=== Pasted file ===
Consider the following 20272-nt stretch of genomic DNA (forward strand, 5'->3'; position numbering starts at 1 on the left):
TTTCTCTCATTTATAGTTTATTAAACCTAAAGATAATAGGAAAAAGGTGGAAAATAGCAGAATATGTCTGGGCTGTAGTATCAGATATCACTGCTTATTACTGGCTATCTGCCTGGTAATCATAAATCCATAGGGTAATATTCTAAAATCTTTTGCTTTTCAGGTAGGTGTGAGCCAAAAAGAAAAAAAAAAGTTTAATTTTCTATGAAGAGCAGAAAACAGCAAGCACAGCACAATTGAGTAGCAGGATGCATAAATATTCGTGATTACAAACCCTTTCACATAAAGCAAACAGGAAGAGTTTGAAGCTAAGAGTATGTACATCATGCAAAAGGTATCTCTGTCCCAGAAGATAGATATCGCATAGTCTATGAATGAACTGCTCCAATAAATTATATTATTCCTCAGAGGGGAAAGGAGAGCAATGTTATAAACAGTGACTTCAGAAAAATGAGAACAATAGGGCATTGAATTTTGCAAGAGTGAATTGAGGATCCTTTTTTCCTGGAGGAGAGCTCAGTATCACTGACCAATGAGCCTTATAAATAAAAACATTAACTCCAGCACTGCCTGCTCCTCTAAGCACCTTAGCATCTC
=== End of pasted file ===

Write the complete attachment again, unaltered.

Consider the following 20272-nt stretch of genomic DNA (forward strand, 5'->3'; position numbering starts at 1 on the left):
TTTCTCTCATTTATAGTTTATTAAACCTAAAGATAATAGGAAAAAGGTGGAAAATAGCAGAATATGTCTGGGCTGTAGTATCAGATATCACTGCTTATTACTGGCTATCTGCCTGGTAATCATAAATCCATAGGGTAATATTCTAAAATCTTTTGCTTTTCAGGTAGGTGTGAGCCAAAAAGAAAAAAAAAAGTTTAATTTTCTATGAAGAGCAGAAAACAGCAAGCACAGCACAATTGAGTAGCAGGATGCATAAATATTCGTGATTACAAACCCTTTCACATAAAGCAAACAGGAAGAGTTTGAAGCTAAGAGTATGTACATCATGCAAAAGGTATCTCTGTCCCAGAAGATAGATATCGCATAGTCTATGAATGAACTGCTCCAATAAATTATATTATTCCTCAGAGGGGAAAGGAGAGCAATGTTATAAACAGTGACTTCAGAAAAATGAGAACAATAGGGCATTGAATTTTGCAAGAGTGAATTGAGGATCCTTTTTTCCTGGAGGAGAGCTCAGTATCACTGACCAATGAGCCTTATAAATAAAAACATTAACTCCAGCACTGCCTGCTCCTCTAAGCACCTTAGCATCTC